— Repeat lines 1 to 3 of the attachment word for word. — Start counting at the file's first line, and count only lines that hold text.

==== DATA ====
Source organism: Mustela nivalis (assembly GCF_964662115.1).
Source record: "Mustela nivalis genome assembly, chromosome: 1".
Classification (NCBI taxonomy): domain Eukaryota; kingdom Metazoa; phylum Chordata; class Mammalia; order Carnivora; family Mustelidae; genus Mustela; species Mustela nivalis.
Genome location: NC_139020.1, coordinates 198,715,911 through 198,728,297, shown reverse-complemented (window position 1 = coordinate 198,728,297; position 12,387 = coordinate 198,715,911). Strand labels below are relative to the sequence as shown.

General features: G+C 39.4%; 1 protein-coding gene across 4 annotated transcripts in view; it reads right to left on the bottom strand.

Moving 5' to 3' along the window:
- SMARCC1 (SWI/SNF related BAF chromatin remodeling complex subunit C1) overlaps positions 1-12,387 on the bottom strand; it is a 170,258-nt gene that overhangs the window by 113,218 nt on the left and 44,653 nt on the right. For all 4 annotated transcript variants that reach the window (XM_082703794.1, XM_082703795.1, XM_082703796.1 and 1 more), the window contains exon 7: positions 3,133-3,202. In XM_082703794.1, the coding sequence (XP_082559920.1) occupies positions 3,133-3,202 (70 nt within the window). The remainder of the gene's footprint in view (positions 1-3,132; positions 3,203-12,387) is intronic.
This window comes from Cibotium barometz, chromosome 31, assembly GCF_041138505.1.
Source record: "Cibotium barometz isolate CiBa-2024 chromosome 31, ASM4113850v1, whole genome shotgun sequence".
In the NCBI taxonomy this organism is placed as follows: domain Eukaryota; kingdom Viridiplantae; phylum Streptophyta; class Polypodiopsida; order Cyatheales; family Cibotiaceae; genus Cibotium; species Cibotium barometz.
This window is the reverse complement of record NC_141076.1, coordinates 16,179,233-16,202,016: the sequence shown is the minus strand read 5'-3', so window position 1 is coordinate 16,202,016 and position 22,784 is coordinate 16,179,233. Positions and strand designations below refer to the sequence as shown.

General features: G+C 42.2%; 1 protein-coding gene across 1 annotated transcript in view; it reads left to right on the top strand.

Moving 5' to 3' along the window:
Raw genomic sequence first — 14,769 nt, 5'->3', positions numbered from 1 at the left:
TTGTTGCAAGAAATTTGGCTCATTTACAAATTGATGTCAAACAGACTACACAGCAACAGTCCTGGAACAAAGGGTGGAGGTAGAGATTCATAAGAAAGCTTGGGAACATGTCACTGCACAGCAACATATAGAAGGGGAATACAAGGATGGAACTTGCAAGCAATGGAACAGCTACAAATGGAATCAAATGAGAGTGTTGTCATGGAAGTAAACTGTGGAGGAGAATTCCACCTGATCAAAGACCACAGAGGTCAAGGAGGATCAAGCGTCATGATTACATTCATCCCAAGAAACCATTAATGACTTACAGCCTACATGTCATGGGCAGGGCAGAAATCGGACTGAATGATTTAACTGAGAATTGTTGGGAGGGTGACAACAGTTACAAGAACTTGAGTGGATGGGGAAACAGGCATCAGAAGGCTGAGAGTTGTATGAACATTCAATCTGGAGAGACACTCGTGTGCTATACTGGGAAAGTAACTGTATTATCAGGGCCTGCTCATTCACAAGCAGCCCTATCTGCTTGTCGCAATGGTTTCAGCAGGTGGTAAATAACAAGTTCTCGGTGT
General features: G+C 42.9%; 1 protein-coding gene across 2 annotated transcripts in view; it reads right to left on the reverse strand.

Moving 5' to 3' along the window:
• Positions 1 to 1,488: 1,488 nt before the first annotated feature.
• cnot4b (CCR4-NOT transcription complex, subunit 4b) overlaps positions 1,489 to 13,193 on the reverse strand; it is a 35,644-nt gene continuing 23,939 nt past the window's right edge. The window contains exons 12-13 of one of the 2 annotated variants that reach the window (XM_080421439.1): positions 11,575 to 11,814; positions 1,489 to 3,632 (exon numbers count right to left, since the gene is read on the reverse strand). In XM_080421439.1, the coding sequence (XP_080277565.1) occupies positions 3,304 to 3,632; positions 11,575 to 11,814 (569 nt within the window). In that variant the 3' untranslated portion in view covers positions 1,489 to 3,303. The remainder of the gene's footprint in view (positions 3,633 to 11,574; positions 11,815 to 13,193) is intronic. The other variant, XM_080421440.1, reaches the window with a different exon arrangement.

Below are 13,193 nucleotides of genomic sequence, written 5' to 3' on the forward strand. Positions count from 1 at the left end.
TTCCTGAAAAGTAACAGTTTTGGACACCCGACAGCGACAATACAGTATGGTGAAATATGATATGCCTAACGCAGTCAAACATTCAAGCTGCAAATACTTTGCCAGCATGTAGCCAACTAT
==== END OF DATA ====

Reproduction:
Source organism: Mustela nivalis (assembly GCF_964662115.1).
Source record: "Mustela nivalis genome assembly, chromosome: 1".
Classification (NCBI taxonomy): domain Eukaryota; kingdom Metazoa; phylum Chordata; class Mammalia; order Carnivora; family Mustelidae; genus Mustela; species Mustela nivalis.